How the VistaVu Customer Success Team Creates Great Customer Experiences

Building a loyal customer base and a predictable stream of recurring revenue takes more than selling technology, services, and solutions. Companies with strong market position know that it takes delivering customer experiences, building relationships, and helping ensure that customers  realize the full benefits that their solutions offer.

That is why innovative companies like SAP gold partner VistaVu are redefining sales organizations into teams with a dedicated focus on existing customers and adding Customer Engagement Executives (CEE) roles.

Distinct from the company’s Net New Sales team, the Customer Success group focuses exclusively on existing customers. According to CEO Jory Lamb, since establishing the CEE role, VistaVu’s recurring revenue has grown year over year and now represents 50 percent of total revenue. This outcome aligns with research from the Temkin Group that says customer experience is highly correlated with loyalty and software companies stand to retain the most business from existing customers.

Characteristics of a Stellar CEE

Lamb said that success reflects the skills and characteristics of the people on the Customer Success team, such as CEE Ami Burns.

Burns, who formerly worked in the oil and gas industry, a target market for VistaVu, began her role at the company managing 40 to 50 customers. Her skillset soon proved to be so effective that her responsibilities shifted to that of only 15 key accounts so she could give even greater attention to helping them meet their objectives.

Although her focus has changed, her primary objectives have not: “It doesn’t matter who or what size customers are. They should all have the same experience,” Burns said. “We want everyone to be raving fans of VistaVu, whether they’re big or small.”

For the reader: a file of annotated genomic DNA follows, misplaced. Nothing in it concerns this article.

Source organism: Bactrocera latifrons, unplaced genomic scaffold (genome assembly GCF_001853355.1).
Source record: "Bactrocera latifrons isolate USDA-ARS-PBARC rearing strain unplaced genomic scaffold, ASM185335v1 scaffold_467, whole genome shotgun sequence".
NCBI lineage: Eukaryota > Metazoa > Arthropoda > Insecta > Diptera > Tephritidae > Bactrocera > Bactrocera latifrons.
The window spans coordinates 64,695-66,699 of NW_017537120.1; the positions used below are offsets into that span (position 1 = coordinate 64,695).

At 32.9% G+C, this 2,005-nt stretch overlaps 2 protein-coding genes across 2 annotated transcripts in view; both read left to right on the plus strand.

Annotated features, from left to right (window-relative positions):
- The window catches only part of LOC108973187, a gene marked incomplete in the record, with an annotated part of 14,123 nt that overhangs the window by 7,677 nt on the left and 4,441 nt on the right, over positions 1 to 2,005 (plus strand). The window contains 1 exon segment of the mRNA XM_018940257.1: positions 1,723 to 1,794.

Burns said it is important to fill CEE roles with people who are organized and good communicators. “You need to be able to translate information to customers in ways they can understand, not using technical jargon or our own internal vocabulary.”

She added that successful CEEs are not necessarily money-driven either. “I’m more focused on customer happiness, and when they come back and show true, honest appreciation. That drives me more.”

Lezli Giguere, vice president of Customer Experience at VistaVu, pointed out that successful CEEs like Burns take initiative. “Ami has a willingness to ask tough questions and get into the thick of things with the customer,” she said.

A Day in the Life of a VistaVu CEE

Although each day brings new and diverse challenges, the CEE role at VistaVu can include the following on any given day:

  • Single Point-of-Contact: Any time a customer needs to address a problem, pursue enhancements to an existing process, or start a new project, CEEs are the first to get the call.